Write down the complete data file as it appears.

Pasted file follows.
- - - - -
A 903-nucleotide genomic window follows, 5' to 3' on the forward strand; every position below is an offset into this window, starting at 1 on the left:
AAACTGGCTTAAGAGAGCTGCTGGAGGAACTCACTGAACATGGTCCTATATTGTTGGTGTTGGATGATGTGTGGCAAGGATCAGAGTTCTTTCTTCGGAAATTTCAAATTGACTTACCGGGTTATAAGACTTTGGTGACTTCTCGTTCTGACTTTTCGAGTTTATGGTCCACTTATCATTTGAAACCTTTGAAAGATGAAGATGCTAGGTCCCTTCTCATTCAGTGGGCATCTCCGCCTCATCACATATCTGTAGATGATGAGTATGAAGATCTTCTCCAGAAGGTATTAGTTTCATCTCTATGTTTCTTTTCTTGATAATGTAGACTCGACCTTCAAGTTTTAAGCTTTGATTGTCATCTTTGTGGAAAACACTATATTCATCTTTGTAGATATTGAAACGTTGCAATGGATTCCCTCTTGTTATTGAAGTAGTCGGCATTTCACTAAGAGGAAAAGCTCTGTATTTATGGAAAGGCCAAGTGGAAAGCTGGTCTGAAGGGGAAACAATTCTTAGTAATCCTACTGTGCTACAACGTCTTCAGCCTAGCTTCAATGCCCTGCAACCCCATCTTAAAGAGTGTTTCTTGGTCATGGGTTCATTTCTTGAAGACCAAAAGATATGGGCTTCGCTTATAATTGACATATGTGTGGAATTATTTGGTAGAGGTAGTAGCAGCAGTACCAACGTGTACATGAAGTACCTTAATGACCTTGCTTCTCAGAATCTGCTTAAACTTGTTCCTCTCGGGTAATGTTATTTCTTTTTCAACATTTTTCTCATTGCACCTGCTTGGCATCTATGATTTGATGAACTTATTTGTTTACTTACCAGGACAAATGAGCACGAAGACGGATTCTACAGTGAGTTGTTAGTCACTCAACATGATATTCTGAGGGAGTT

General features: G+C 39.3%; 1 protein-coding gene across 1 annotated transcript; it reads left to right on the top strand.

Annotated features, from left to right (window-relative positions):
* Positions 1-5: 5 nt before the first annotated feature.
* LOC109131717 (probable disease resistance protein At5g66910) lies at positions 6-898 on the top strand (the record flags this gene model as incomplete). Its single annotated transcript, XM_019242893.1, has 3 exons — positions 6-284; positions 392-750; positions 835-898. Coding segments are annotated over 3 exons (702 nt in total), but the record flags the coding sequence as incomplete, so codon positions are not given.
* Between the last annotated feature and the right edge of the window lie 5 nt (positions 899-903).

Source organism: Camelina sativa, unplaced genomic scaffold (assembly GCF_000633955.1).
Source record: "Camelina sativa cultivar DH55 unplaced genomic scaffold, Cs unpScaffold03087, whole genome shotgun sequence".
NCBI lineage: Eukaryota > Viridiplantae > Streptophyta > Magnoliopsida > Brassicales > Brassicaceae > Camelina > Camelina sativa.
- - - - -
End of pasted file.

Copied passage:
A 903-nucleotide genomic window follows, 5' to 3' on the forward strand; every position below is an offset into this window, starting at 1 on the left:
AAACTGGCTTAAGAGAGCTGCTGGAGGAACTCACTGAACATGGTCCTATATTGTTGGTGTTGGATGATGTGTGGCAAGGATCAGAGTTCTTTCTTCGGAAATTTCAAATTGACTTACCGGGTTATAAGACTTTGGTGACTTCTCGTTCTGACTTTTCGAGTTTATGGTCCACTTATCATTTGAAACCTTTGAAAGATGAAGATGCTAGGTCCCTTCTCATTCAGTGGGCATCTCCGCCTCATCACATATCTGTAGATGATGAGTATGAAGATCTTCTCCAGAAGGTATTAGTTTCATCTCTATGTTTCTTTTCTTGATAATGTAGACTCGACCTTCAAGTTTTAAGCTTTGATTGTCATCTTTGTGGAAAACACTATATTCATCTTTGTAGATATTGAAACGTTGCAATGGATTCCCTCTTGTTATTGAAGTAGTCGGCATTTCACTAAGAGGAAAAGCTCTGTATTTATGGAAAGGCCAAGTGGAAAGCTGGTCTGAAGGGGAAACAATTCTTAGTAATCCTACTGTGCTACAACGTCTTCAGCCTAGCTTCAATGCCCTGCAACCCCATCTTAAAGAGTGTTTCTTGGTCATGGGTTCATTTCTTGAAGACCAAAAGATATGGGCTTCGCTTATAATTGACATATGTGTGGAATTATTTGGTAGAGGTAGTAGCAGCAGTACCAACGTGTACATGAAGTACCTTAATGACCTTGCTTCTCAGAATCTGCTTAAACTTGTTCCTCTCGGGTAATGTTATTTCTTTTTCAACATTTTTCTCATTGCACCTGCTTGGCATCTATGATTTGATGAACTTATTTGTTTACTTACCAGGACAAATGAGCACGAAGACGGATTCTACAGTGAGTTGTTAGTCACTCAACATGATATTCTGAGGGAGTT

General features: G+C 39.3%; 1 protein-coding gene across 1 annotated transcript; it reads left to right on the top strand.

Annotated features, from left to right (window-relative positions):
* Positions 1-5: 5 nt before the first annotated feature.
* LOC109131717 (probable disease resistance protein At5g66910) lies at positions 6-898 on the top strand (the record flags this gene model as incomplete). Its single annotated transcript, XM_019242893.1, has 3 exons — positions 6-284; positions 392-750; positions 835-898. Coding segments are annotated over 3 exons (702 nt in total), but the record flags the coding sequence as incomplete, so codon positions are not given.
* Between the last annotated feature and the right edge of the window lie 5 nt (positions 899-903).

Source organism: Camelina sativa, unplaced genomic scaffold (assembly GCF_000633955.1).
Source record: "Camelina sativa cultivar DH55 unplaced genomic scaffold, Cs unpScaffold03087, whole genome shotgun sequence".
NCBI lineage: Eukaryota > Viridiplantae > Streptophyta > Magnoliopsida > Brassicales > Brassicaceae > Camelina > Camelina sativa.